There’s a whole slew of highly-anticipated summer dramas dividing audience attention right now, but the actual battle seems to be down between Park Shin-hye/Kim Rae-won and Suzy/Kim Woo-bin. And with a set of gorgeous Hallyu stars appearing on national networks, others – especially those on cable – are left out of the viewers’ mindspace.
I am hoping that ‘The Good Wife’ somehow survives competition with decent (if not exceptional) ratings, if only for the fact that a phenomenal – though not as widely known – actress headlines it. Premiering last weekend with 4.0% and 3.8% on its first two episodes, respectively, the show kicks off with a pretty strong start for a cable TV drama.
The Good Wife is the Korean remake of the hit CBS American series, which has received critical and commercial success through its run. The story begins when prominent prosecutor Yoo Ji-tae is caught up in a public scandal and gets arrested, leaving his wife to Kim Hye-kyeong to support the family. After being a housewife for 15 years, she gets back on her career as a lawyer, while keeping the family intact and dealing with her husband’s downfall. Since I haven’t seen the American original, I was able to see this drama as a standalone with fresh eyes. Although now I am a bit intrigued as to how the production is tweaked to cater to the Korean audience. I suppose though that the US version would have more sizzle? Also curious on how they will interpret 7 seasons of TV drama into 16 episodes.
I myself did not intend to check out The Good Wife as early as its pilot week; knowing the amount of drama hours I’ve already spent this week, and my short attention span on legal dramas. But there are two aspects about this production which I am curious about: Jeon Do-yeon’s return to the small screen after 11 years, and tvN’s move to adapt two American series this year (Entourage is on its way). How this combination will work out in the end, we’d have to stick around to find out.
As the title suggests, this show is centered on the ‘good wife’ – played by movie actress Jeon Do-yeon (The Shameless, Secret Sunshine). Like her character, she’s also making a comeback of her own, with her last appearance in dramaland being Lovers in Prague in 2005. She is now rumored to be the highest-paid actress on cable TV because of this project, supposedly earning 90 million won (about USD 78,000) per episode. Is she worth the price tag? Maybe. With the show very much anchored on the main character (and it was apparent in the first two episodes), and with the immense pressure of remaking a widely-known series, the lead actress must be up to the task.
Jeon Do-yeon may not be a mainstream staple, but she’s a respected actress locally and internationally, especially after winning the 2007 Best Actress Award in Cannes. She has been known to play complex and heavy characters on film. Her performance in movies like The Contact (1997) also earned her the title ‘Queen of Tears’ and became an inspiration to aspiring actresses.
As the character Kim Hye-kyeong, she presents herself to others as calm and collected despite the sudden change in her life. Which is a feat in itself, as composure is hard to gather when you’re a sheltered homemaker suddenly betrayed by your husband, hurled back into the real world to become an old rookie lawyer (see the paradox?), and endure the unwanted attention. While we see some points of weakness bubbling through the surface, I am surprised at her restraint all this time. With everything happening to her, she has not crumbled, nor did she turn into a cynic. She remained dignified for her family’s sake. However, she had the tendency to block out the uncomfortable truth, as if still in denial.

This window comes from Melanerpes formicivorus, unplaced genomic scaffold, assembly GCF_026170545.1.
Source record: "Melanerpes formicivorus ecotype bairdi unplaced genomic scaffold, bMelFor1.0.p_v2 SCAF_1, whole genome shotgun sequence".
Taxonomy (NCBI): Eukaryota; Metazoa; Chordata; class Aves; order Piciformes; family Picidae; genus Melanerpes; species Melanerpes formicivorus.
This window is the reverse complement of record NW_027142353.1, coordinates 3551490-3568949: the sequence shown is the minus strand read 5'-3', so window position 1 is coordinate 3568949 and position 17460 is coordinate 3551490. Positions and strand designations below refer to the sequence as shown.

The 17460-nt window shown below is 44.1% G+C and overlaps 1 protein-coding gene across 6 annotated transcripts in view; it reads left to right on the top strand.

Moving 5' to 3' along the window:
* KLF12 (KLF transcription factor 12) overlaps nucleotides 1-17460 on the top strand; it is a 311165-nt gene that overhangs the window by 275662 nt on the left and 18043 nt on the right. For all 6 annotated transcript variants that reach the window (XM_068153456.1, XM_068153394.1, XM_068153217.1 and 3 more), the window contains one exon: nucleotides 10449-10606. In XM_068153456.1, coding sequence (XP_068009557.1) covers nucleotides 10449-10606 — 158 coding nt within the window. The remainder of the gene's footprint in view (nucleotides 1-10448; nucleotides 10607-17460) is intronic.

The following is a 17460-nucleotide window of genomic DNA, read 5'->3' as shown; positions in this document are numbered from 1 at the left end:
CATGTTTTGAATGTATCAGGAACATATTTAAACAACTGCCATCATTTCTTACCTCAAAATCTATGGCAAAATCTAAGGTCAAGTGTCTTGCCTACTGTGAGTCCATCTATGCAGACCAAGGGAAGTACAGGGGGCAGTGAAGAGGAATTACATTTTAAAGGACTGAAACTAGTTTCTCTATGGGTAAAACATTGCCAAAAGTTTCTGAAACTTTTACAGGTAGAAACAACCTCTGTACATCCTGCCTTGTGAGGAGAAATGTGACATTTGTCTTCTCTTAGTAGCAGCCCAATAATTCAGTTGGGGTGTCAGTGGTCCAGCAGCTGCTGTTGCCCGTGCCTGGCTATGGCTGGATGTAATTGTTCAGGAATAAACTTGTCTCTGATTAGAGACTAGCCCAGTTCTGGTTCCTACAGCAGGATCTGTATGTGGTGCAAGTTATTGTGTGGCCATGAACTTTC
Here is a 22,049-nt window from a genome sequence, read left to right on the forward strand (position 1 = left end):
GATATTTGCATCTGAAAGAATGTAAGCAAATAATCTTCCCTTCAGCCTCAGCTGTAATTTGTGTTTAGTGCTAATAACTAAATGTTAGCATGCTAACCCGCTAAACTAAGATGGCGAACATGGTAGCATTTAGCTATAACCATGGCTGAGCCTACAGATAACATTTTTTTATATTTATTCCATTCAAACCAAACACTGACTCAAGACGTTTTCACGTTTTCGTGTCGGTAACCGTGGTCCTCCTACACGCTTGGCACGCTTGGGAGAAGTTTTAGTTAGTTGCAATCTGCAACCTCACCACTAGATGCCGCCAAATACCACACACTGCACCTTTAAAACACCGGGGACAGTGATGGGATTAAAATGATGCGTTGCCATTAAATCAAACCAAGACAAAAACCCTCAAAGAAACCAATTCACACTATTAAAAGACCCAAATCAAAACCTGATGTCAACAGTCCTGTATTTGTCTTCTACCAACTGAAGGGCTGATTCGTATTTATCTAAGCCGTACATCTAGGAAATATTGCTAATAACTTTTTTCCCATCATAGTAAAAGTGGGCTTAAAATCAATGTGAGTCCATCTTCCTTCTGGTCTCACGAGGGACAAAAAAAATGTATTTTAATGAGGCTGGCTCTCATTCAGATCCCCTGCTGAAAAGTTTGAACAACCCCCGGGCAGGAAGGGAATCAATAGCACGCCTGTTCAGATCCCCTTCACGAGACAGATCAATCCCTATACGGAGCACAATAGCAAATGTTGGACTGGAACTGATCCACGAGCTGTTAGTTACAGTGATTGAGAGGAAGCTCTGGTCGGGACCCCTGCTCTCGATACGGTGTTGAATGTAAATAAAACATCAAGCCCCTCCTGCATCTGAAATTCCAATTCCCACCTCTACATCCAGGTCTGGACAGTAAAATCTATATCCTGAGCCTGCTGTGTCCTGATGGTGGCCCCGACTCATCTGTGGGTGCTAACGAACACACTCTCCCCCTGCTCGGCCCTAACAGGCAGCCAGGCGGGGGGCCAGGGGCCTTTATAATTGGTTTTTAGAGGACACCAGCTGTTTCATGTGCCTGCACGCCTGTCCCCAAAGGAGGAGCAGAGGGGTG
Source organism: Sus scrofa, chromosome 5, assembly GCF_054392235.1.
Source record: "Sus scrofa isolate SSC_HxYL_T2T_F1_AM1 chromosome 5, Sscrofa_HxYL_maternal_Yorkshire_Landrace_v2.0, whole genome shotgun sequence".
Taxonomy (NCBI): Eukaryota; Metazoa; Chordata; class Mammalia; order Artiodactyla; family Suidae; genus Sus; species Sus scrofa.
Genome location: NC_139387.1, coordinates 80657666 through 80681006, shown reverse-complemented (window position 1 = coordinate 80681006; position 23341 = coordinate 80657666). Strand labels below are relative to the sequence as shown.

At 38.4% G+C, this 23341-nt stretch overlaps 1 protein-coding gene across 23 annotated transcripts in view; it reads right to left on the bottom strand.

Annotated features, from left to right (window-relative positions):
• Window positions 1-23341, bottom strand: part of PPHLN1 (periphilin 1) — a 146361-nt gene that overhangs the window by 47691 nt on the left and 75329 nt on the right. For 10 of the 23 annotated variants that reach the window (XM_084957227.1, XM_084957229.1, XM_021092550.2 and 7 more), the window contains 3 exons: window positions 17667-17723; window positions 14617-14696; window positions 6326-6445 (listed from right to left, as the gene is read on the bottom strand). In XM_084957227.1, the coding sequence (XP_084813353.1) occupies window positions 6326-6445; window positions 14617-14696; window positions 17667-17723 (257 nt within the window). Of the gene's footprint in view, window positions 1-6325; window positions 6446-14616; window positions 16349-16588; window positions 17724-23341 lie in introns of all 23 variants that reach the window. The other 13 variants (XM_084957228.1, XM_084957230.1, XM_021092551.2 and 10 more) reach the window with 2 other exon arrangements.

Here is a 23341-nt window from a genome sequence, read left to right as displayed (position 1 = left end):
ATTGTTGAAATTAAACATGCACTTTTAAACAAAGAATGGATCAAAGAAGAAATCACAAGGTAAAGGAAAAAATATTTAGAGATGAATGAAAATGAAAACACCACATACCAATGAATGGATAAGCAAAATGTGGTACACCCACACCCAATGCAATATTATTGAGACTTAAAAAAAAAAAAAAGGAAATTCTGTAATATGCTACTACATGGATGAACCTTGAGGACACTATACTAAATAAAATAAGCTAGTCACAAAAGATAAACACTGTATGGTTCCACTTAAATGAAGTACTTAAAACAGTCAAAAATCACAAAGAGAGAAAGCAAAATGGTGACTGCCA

Professionally, Hye-kyeong is said to be brilliant back in the day; but her lack of experience given her age is a major disadvantage. On the flip side however, since she hasn’t been hardened yet by the system, she can easily empathize with her clients. I like how the actress doesn’t overcomplicate the hodgepodge of emotions, and remains to be soft and motherly – at least in these early days.
We see her strained relationship with her husband Lee Tae-joon, played by Yoo Ji-tae (Healer), whom I feel I should automatically hate but his mysterious aura tells me there’s something more to his story. And the people randomly showing up around Tae-joon and Hye-kyung somehow build on to this hunch. Helping her get back on her feet is her old friend (just a friend?) Seo Joong-won, played by Yoon Kye-sang (Last), who’s pretty much the only adult she can rely on as her life falls apart. There’s also some rivalry with Lee Joon-ho, played by Lee Won-geun (Sassy Go Go), a fellow newcomer in the law firm.
The male actors are doing great as expected, but I gotta say the biggest reveal to me was Nana (girl group After School), who plays as the law firm’s investigator Kim Dan. Having so many scenes opposite Jeon Do-yeon in the first 2 episodes, she held her own like a promising rookie and she did not look like an idol at all.
The Good Wife is a drama that is more character-driven than it is story-driven; something that I appreciate, especially when well-portrayed, because I can let the characters themselves take me through their journey. The first broadcast week was a good introduction to our heroine and her present struggle. I personally did not pay so much attention to the cases themselves just yet, but they play a role in Hye-kyung’s road to self-discovery. Or they may even lead to something more, with how the other pieces of this drama are moving.